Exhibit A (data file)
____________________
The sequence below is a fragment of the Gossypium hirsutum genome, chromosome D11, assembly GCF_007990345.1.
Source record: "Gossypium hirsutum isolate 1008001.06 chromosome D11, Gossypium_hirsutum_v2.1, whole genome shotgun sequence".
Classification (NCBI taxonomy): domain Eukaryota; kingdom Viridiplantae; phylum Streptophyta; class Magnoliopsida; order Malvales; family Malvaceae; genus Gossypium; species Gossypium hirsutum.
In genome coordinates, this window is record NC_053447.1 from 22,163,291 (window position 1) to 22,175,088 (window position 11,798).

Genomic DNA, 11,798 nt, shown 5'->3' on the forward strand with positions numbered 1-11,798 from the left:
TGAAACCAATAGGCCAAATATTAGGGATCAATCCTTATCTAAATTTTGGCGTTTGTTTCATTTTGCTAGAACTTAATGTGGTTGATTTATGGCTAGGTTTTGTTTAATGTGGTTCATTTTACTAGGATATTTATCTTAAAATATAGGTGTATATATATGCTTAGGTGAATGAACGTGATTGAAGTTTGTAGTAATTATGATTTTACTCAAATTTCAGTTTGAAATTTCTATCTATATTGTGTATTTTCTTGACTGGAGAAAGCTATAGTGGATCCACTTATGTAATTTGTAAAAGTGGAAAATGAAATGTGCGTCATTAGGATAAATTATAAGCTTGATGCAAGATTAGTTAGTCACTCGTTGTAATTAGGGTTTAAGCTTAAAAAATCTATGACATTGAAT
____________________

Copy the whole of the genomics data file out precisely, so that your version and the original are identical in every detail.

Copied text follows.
The sequence below is a fragment of the Gossypium hirsutum genome, chromosome D11, assembly GCF_007990345.1.
Source record: "Gossypium hirsutum isolate 1008001.06 chromosome D11, Gossypium_hirsutum_v2.1, whole genome shotgun sequence".
Classification (NCBI taxonomy): domain Eukaryota; kingdom Viridiplantae; phylum Streptophyta; class Magnoliopsida; order Malvales; family Malvaceae; genus Gossypium; species Gossypium hirsutum.
In genome coordinates, this window is record NC_053447.1 from 22,163,291 (window position 1) to 22,175,088 (window position 11,798).

Genomic DNA, 11,798 nt, shown 5'->3' on the forward strand with positions numbered 1-11,798 from the left:
TGAAACCAATAGGCCAAATATTAGGGATCAATCCTTATCTAAATTTTGGCGTTTGTTTCATTTTGCTAGAACTTAATGTGGTTGATTTATGGCTAGGTTTTGTTTAATGTGGTTCATTTTACTAGGATATTTATCTTAAAATATAGGTGTATATATATGCTTAGGTGAATGAACGTGATTGAAGTTTGTAGTAATTATGATTTTACTCAAATTTCAGTTTGAAATTTCTATCTATATTGTGTATTTTCTTGACTGGAGAAAGCTATAGTGGATCCACTTATGTAATTTGTAAAAGTGGAAAATGAAATGTGCGTCATTAGGATAAATTATAAGCTTGATGCAAGATTAGTTAGTCACTCGTTGTAATTAGGGTTTAAGCTTAAAAAATCTATGACATTGAAT